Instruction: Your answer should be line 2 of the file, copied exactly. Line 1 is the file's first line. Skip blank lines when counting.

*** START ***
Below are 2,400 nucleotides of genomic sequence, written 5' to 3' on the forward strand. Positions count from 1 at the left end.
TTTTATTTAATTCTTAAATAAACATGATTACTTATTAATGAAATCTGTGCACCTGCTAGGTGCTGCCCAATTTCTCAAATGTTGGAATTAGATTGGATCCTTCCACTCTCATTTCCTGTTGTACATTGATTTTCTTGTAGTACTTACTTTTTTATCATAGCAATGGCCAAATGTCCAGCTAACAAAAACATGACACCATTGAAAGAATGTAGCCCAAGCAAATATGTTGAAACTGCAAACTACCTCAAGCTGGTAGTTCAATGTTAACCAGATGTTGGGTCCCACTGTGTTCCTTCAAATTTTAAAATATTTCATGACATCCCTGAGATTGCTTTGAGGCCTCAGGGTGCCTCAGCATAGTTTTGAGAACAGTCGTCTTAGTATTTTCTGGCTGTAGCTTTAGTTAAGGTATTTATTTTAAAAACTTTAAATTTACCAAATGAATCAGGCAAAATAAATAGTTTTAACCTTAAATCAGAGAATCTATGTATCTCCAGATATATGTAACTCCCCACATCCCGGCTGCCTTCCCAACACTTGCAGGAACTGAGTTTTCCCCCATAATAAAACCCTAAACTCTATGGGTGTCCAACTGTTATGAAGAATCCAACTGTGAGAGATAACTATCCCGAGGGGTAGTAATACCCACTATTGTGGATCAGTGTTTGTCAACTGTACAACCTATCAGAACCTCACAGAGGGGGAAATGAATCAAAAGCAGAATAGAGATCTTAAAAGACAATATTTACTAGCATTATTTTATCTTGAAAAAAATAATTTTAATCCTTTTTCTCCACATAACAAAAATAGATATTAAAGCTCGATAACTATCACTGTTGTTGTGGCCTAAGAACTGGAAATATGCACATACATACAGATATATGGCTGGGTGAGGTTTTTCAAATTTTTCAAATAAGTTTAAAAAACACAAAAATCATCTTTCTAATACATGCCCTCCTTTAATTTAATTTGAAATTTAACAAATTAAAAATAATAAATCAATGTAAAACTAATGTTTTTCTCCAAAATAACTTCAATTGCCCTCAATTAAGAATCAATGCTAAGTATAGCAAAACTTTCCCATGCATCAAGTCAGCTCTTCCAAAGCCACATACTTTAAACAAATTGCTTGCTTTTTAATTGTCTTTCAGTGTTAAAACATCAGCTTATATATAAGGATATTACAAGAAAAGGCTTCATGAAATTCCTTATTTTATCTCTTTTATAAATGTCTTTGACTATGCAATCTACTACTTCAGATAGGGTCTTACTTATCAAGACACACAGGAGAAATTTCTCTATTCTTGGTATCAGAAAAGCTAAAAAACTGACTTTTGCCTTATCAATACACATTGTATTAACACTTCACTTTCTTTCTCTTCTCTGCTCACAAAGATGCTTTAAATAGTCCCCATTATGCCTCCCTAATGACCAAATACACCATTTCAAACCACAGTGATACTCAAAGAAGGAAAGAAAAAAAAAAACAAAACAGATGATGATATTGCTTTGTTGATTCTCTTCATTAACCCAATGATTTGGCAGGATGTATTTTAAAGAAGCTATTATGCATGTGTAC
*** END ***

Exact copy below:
TTTTATTTAATTCTTAAATAAACATGATTACTTATTAATGAAATCTGTGCACCTGCTAGGTGCTGCCCAATTTCTCAAATGTTGGAATTAGATTGGATCCTTCCACTCTCATTTCCTGTTGTACATTGATTTTCTTGTAGTACTTACTTTTTTATCATAGCAATGGCCAAATGTCCAGCTAACAAAAACATGACACCATTGAAAGAATGTAGCCCAAGCAAATATGTTGAAACTGCAAACTACCTCAAGCTGGTAGTTCAATGTTAACCAGATGTTGGGTCCCACTGTGTTCCTTCAAATTTTAAAATATTTCATGACATCCCTGAGATTGCTTTGAGGCCTCAGGGTGCCTCAGCATAGTTTTGAGAACAGTCGTCTTAGTATTTTCTGGCTGTAGCTTTAGTTAAGGTATTTATTTTAAAAACTTTAAATTTACCAAATGAATCAGGCAAAATAAATAGTTTTAACCTTAAATCAGAGAATCTATGTATCTCCAGATATATGTAACTCCCCACATCCCGGCTGCCTTCCCAACACTTGCAGGAACTGAGTTTTCCCCCATAATAAAACCCTAAACTCTATGGGTGTCCAACTGTTATGAAGAATCCAACTGTGAGAGATAACTATCCCGAGGGGTAGTAATACCCACTATTGTGGATCAGTGTTTGTCAACTGTACAACCTATCAGAACCTCACAGAGGGGGAAATGAATCAAAAGCAGAATAGAGATCTTAAAAGACAATATTTACTAGCATTATTTTATCTTGAAAAAAATAATTTTAATCCTTTTTCTCCACATAACAAAAATAGATATTAAAGCTCGATAACTATCACTGTTGTTGTGGCCTAAGAACTGGAAATATGCACATACATACAGATATATGGCTGGGTGAGGTTTTTCAAATTTTTCAAATAAGTTTAAAAAACACAAAAATCATCTTTCTAATACATGCCCTCCTTTAATTTAATTTGAAATTTAACAAATTAAAAATAATAAATCAATGTAAAACTAATGTTTTTCTCCAAAATAACTTCAATTGCCCTCAATTAAGAATCAATGCTAAGTATAGCAAAACTTTCCCATGCATCAAGTCAGCTCTTCCAAAGCCACATACTTTAAACAAATTGCTTGCTTTTTAATTGTCTTTCAGTGTTAAAACATCAGCTTATATATAAGGATATTACAAGAAAAGGCTTCATGAAATTCCTTATTTTATCTCTTTTATAAATGTCTTTGACTATGCAATCTACTACTTCAGATAGGGTCTTACTTATCAAGACACACAGGAGAAATTTCTCTATTCTTGGTATCAGAAAAGCTAAAAAACTGACTTTTGCCTTATCAATACACATTGTATTAACACTTCACTTTCTTTCTCTTCTCTGCTCACAAAGATGCTTTAAATAGTCCCCATTATGCCTCCCTAATGACCAAATACACCATTTCAAACCACAGTGATACTCAAAGAAGGAAAGAAAAAAAAAAACAAAACAGATGATGATATTGCTTTGTTGATTCTCTTCATTAACCCAATGATTTGGCAGGATGTATTTTAAAGAAGCTATTATGCATGTGTAC